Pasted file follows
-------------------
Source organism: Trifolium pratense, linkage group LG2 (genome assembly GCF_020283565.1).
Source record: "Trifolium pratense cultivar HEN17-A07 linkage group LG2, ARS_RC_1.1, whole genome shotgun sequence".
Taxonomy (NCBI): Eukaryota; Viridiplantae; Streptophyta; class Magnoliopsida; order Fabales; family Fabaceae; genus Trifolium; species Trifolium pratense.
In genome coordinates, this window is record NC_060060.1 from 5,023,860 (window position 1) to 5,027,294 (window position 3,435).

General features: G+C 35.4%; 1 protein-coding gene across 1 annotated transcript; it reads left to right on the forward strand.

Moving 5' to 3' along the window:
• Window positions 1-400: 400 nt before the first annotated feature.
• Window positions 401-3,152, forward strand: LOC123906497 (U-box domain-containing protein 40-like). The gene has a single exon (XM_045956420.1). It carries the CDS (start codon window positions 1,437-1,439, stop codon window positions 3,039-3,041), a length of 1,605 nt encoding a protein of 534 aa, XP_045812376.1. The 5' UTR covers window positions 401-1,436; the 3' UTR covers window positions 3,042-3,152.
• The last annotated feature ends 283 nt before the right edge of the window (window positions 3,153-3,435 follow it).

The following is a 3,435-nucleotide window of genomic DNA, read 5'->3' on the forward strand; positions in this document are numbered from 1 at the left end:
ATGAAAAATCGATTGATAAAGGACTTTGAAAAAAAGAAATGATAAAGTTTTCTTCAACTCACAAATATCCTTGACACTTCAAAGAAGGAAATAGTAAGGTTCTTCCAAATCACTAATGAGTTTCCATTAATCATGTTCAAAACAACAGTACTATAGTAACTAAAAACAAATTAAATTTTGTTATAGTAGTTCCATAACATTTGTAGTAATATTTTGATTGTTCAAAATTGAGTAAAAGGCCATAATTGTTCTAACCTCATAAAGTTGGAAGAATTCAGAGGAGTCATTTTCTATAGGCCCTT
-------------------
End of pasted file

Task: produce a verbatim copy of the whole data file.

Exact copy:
Source organism: Trifolium pratense, linkage group LG2 (genome assembly GCF_020283565.1).
Source record: "Trifolium pratense cultivar HEN17-A07 linkage group LG2, ARS_RC_1.1, whole genome shotgun sequence".
Taxonomy (NCBI): Eukaryota; Viridiplantae; Streptophyta; class Magnoliopsida; order Fabales; family Fabaceae; genus Trifolium; species Trifolium pratense.
In genome coordinates, this window is record NC_060060.1 from 5,023,860 (window position 1) to 5,027,294 (window position 3,435).

General features: G+C 35.4%; 1 protein-coding gene across 1 annotated transcript; it reads left to right on the forward strand.

Moving 5' to 3' along the window:
• Window positions 1-400: 400 nt before the first annotated feature.
• Window positions 401-3,152, forward strand: LOC123906497 (U-box domain-containing protein 40-like). The gene has a single exon (XM_045956420.1). It carries the CDS (start codon window positions 1,437-1,439, stop codon window positions 3,039-3,041), a length of 1,605 nt encoding a protein of 534 aa, XP_045812376.1. The 5' UTR covers window positions 401-1,436; the 3' UTR covers window positions 3,042-3,152.
• The last annotated feature ends 283 nt before the right edge of the window (window positions 3,153-3,435 follow it).

The following is a 3,435-nucleotide window of genomic DNA, read 5'->3' on the forward strand; positions in this document are numbered from 1 at the left end:
ATGAAAAATCGATTGATAAAGGACTTTGAAAAAAAGAAATGATAAAGTTTTCTTCAACTCACAAATATCCTTGACACTTCAAAGAAGGAAATAGTAAGGTTCTTCCAAATCACTAATGAGTTTCCATTAATCATGTTCAAAACAACAGTACTATAGTAACTAAAAACAAATTAAATTTTGTTATAGTAGTTCCATAACATTTGTAGTAATATTTTGATTGTTCAAAATTGAGTAAAAGGCCATAATTGTTCTAACCTCATAAAGTTGGAAGAATTCAGAGGAGTCATTTTCTATAGGCCCTT